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The meaning of a poor childbirth experience – A qualitative phenomenological study with women in Rwanda

  • Judith Mukamurigo ,

    Roles Conceptualization, Data curation, Formal analysis, Investigation, Methodology, Writing – original draft, Writing – review & editing

    Affiliations Institute of Health and Care Sciences, Sahlgrenska Academy, University of Gothenburg, Gothenburg, Sweden, College of Medicine and Health Sciences, School of Public Health, University of Rwanda, Kigali, Rwanda

  • Anna Dencker,

    Roles Conceptualization, Writing – review & editing

    Affiliation Institute of Health and Care Sciences, Sahlgrenska Academy, University of Gothenburg, Gothenburg, Sweden

  • Joseph Ntaganira,

    Roles Supervision, Writing – review & editing

    Affiliation College of Medicine and Health Sciences, School of Public Health, University of Rwanda, Kigali, Rwanda

  • Marie Berg

    Roles Conceptualization, Data curation, Formal analysis, Investigation, Methodology, Supervision, Writing – review & editing

    Affiliation Institute of Health and Care Sciences, Sahlgrenska Academy, University of Gothenburg, Gothenburg, Sweden

The meaning of a poor childbirth experience – A qualitative phenomenological study with women in Rwanda

  • Judith Mukamurigo, 
  • Anna Dencker, 
  • Joseph Ntaganira,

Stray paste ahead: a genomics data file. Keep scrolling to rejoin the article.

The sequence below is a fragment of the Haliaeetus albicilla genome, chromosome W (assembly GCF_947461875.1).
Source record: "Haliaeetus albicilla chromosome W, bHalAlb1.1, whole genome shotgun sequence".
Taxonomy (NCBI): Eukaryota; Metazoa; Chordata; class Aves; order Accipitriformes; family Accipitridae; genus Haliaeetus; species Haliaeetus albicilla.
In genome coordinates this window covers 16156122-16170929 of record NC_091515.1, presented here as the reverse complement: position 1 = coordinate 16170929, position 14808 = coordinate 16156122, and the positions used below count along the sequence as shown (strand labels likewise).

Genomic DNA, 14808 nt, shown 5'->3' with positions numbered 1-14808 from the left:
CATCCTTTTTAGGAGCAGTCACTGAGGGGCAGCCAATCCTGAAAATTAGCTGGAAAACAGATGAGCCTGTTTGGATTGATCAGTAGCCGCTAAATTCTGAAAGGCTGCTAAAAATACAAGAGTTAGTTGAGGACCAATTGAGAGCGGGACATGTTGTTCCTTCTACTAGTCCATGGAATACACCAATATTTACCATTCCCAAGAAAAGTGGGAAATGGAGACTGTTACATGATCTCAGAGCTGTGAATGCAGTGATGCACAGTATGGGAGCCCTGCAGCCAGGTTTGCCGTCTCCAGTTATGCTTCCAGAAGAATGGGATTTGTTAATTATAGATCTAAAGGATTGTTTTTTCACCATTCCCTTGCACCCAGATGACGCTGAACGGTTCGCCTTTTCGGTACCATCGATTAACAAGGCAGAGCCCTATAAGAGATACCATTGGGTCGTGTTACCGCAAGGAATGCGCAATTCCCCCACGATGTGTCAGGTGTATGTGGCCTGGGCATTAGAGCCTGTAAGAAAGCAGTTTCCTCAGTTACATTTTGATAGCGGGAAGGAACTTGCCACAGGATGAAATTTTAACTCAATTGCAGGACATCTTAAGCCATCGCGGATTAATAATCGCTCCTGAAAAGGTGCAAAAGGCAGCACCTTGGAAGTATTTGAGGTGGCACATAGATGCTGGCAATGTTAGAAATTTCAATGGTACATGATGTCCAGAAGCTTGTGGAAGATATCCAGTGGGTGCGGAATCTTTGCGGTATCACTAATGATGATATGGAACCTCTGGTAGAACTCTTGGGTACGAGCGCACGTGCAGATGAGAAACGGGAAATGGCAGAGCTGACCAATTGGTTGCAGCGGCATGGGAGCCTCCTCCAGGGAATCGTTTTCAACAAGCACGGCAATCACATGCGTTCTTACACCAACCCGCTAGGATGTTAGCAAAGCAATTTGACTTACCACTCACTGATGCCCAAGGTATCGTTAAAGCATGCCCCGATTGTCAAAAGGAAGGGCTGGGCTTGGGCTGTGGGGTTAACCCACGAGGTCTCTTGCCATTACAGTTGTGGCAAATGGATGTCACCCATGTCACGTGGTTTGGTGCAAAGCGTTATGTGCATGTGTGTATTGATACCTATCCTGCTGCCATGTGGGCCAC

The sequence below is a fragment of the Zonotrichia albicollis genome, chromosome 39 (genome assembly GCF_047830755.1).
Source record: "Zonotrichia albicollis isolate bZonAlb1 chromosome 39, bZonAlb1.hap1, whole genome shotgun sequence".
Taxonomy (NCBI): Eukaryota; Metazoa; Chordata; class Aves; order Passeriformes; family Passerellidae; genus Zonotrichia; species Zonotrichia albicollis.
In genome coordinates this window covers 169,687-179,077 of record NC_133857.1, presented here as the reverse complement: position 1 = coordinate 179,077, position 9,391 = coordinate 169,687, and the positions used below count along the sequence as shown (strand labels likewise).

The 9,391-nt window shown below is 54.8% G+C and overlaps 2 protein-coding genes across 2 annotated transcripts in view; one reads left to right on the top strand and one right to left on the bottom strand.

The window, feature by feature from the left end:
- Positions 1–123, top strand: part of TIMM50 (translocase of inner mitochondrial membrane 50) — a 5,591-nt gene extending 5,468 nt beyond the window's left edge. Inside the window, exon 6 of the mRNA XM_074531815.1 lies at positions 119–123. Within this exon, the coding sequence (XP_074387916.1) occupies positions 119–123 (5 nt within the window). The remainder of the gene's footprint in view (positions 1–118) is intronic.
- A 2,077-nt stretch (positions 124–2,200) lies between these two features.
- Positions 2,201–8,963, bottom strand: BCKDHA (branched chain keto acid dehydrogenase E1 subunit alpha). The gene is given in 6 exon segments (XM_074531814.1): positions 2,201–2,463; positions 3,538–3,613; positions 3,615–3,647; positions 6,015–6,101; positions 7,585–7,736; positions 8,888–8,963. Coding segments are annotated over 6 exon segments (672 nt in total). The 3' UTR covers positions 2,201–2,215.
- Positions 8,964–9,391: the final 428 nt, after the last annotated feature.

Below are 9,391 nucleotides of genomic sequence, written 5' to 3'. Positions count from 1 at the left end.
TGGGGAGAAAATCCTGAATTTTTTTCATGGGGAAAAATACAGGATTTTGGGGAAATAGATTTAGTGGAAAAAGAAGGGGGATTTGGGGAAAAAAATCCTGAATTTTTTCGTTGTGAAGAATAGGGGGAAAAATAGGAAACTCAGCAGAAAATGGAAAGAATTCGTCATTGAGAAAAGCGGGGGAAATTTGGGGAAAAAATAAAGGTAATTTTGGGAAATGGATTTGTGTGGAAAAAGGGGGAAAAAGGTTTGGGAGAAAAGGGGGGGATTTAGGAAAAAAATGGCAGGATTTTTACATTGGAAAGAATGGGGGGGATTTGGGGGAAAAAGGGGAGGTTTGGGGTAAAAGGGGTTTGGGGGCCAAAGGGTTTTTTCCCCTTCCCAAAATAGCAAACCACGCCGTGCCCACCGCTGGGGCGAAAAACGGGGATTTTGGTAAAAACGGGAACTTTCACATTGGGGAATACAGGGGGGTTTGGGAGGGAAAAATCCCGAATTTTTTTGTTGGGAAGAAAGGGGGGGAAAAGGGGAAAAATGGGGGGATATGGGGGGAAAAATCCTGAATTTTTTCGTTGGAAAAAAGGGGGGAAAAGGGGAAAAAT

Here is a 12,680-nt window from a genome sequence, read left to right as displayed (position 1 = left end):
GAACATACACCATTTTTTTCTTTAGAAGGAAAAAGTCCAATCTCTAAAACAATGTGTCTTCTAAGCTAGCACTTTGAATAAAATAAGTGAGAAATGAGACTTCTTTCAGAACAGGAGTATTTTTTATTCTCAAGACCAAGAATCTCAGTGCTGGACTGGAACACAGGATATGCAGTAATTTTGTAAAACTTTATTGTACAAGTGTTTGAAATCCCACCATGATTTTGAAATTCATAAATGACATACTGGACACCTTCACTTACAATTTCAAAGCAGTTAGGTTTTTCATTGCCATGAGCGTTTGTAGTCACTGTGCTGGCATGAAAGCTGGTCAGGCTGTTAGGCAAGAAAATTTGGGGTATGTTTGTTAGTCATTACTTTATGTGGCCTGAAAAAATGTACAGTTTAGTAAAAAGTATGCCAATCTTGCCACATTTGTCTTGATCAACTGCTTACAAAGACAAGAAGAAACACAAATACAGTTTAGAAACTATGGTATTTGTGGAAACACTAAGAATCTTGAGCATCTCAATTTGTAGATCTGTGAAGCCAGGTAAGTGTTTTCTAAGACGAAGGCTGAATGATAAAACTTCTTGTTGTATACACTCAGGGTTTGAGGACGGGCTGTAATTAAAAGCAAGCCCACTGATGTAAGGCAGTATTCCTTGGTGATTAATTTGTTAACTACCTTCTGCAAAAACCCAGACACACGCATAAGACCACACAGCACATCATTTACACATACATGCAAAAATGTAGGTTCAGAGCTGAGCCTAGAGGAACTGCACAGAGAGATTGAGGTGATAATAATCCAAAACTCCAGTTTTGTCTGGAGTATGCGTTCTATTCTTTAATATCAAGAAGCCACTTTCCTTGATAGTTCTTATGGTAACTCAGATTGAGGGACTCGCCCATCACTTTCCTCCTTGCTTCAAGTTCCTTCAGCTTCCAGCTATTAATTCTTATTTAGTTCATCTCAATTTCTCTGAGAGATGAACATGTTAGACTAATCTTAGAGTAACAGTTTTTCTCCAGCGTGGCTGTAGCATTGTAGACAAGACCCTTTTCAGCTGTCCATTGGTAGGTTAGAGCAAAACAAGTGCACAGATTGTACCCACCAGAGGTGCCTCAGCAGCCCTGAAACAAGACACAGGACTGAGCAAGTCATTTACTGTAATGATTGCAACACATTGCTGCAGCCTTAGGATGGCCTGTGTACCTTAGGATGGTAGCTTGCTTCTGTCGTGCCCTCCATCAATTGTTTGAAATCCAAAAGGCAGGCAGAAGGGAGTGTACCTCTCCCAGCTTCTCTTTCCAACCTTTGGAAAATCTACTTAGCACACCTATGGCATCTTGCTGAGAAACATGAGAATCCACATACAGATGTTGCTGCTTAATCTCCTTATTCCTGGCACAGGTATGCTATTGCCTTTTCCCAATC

• Marie Berg



Being pregnant and giving birth is a pivotal life event and one that a woman ordinarily remembers for most of her life. A negative childbirth experience can affect a woman’s health well beyond the episode of the labour and birth itself. This study explored the meaning of a poor childbirth experience, as expressed by women who had given birth in Rwanda.


In a cross-sectional household study conducted in Northern Province and in Kigali City, the capital of Rwanda, a structured questionnaire was answered by women who had given birth one to 13 months earlier. One question, answered by 898 women, asked them to rate their overall experience of childbirth from 0 (very bad) to 10 (very good). Of these, 28 women (3.1%) who had rated their childbirth experience as bad (≤ 4) were contacted for individual interviews. Seventeen of these women agreed to participate in individual in-depth interviews. The texts were analysed with a reflective lifeworld approach.


The essential meaning of a “poor” childbirth experience was that the women had been exposed to disrespectful care, constituted by neglect, verbal or physical abuse, insufficient information, and denial of their husband as a companion. The actions of carers included abandonment, humiliation, shaming and insult, creating feelings of insecurity, fear and distrust in the women. Two of the women did not report any experience of poor care; their low rating was related to having suffered from medical complications.